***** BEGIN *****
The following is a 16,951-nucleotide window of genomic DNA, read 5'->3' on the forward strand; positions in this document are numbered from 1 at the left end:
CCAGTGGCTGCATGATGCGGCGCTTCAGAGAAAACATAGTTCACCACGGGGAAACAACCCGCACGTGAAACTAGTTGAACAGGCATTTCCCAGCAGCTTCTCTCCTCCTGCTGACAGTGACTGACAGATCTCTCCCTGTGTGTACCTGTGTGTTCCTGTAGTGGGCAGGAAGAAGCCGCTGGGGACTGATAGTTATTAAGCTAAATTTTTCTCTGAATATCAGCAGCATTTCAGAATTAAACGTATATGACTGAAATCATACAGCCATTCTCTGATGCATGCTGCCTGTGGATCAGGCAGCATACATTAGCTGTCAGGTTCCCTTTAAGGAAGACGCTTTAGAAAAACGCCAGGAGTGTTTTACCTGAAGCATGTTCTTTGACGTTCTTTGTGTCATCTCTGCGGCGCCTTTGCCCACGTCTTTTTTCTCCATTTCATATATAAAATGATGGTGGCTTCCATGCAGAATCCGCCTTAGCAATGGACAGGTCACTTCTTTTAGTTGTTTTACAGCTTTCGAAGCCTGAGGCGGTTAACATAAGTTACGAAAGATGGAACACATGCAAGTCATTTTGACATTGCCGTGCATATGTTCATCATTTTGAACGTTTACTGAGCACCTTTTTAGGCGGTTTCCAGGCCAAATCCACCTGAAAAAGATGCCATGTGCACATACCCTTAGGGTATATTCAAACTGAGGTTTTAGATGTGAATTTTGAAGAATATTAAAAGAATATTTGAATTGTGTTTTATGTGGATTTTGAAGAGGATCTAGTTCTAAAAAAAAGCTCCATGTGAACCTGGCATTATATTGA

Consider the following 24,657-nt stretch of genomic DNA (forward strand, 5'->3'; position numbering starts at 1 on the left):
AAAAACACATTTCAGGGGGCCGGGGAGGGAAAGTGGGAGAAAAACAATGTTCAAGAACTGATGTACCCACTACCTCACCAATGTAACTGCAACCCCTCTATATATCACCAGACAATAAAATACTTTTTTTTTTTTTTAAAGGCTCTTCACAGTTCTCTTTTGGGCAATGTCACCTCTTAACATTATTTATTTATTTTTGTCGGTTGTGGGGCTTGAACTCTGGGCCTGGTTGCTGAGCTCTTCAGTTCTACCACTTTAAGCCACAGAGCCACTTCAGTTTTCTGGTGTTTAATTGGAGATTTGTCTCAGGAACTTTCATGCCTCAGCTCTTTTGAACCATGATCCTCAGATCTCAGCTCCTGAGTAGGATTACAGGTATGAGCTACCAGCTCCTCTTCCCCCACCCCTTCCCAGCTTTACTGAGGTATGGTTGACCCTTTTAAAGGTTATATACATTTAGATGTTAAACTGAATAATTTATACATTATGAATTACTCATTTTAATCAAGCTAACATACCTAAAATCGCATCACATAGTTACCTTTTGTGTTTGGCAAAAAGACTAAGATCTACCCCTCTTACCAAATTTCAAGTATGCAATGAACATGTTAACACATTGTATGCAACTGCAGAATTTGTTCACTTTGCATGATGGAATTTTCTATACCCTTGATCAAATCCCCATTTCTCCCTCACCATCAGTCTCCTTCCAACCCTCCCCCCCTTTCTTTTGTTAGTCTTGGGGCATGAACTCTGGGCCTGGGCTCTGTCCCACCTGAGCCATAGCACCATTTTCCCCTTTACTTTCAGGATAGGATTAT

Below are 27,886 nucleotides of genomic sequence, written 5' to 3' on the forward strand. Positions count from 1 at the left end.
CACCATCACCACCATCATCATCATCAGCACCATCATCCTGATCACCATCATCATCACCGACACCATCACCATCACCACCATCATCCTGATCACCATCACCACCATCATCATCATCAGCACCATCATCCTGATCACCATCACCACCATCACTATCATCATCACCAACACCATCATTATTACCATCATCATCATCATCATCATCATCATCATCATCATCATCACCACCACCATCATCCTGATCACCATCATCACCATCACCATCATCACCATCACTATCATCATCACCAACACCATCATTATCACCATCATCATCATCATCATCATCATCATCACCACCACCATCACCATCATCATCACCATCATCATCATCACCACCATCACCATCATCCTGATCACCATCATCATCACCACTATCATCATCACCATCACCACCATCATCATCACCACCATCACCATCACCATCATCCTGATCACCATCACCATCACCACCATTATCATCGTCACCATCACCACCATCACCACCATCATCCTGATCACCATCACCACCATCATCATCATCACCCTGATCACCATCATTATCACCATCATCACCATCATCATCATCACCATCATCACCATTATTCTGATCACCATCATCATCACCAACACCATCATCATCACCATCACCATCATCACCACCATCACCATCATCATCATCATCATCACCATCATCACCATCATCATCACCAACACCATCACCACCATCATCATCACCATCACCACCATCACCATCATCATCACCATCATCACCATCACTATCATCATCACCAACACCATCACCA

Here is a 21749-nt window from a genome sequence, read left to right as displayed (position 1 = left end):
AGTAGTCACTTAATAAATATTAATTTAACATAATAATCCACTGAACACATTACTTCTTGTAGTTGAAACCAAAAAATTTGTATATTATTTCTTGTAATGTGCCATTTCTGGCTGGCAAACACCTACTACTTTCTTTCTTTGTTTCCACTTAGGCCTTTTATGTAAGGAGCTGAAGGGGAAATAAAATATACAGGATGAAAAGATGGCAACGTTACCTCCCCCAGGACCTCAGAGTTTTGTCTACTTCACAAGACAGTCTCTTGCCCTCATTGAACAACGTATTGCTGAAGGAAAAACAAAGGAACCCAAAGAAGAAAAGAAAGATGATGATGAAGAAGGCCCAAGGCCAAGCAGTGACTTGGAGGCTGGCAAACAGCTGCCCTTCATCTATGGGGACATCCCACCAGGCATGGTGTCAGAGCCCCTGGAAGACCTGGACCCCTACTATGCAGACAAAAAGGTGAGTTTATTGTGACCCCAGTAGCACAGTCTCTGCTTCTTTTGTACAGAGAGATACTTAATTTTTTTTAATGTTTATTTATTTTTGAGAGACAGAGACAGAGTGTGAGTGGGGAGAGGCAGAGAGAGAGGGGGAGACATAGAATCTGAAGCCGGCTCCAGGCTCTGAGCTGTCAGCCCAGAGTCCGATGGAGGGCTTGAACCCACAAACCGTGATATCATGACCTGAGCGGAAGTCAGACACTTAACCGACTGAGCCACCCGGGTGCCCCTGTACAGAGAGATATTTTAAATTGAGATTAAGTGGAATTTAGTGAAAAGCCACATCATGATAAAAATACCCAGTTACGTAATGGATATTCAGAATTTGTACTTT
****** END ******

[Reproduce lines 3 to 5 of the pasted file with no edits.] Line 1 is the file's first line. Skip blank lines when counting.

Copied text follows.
Consider the following 24,657-nt stretch of genomic DNA (forward strand, 5'->3'; position numbering starts at 1 on the left):
AAAAACACATTTCAGGGGGCCGGGGAGGGAAAGTGGGAGAAAAACAATGTTCAAGAACTGATGTACCCACTACCTCACCAATGTAACTGCAACCCCTCTATATATCACCAGACAATAAAATACTTTTTTTTTTTTTTAAAGGCTCTTCACAGTTCTCTTTTGGGCAATGTCACCTCTTAACATTATTTATTTATTTTTGTCGGTTGTGGGGCTTGAACTCTGGGCCTGGTTGCTGAGCTCTTCAGTTCTACCACTTTAAGCCACAGAGCCACTTCAGTTTTCTGGTGTTTAATTGGAGATTTGTCTCAGGAACTTTCATGCCTCAGCTCTTTTGAACCATGATCCTCAGATCTCAGCTCCTGAGTAGGATTACAGGTATGAGCTACCAGCTCCTCTTCCCCCACCCCTTCCCAGCTTTACTGAGGTATGGTTGACCCTTTTAAAGGTTATATACATTTAGATGTTAAACTGAATAATTTATACATTATGAATTACTCATTTTAATCAAGCTAACATACCTAAAATCGCATCACATAGTTACCTTTTGTGTTTGGCAAAAAGACTAAGATCTACCCCTCTTACCAAATTTCAAGTATGCAATGAACATGTTAACACATTGTATGCAACTGCAGAATTTGTTCACTTTGCATGATGGAATTTTCTATACCCTTGATCAAATCCCCATTTCTCCCTCACCATCAGTCTCCTTCCAACCCTCCCCCCCTTTCTTTTGTTAGTCTTGGGGCATGAACTCTGGGCCTGGGCTCTGTCCCACCTGAGCCATAGCACCATTTTCCCCTTTACTTTCAGGATAGGATTAT

Below are 27,886 nucleotides of genomic sequence, written 5' to 3' on the forward strand. Positions count from 1 at the left end.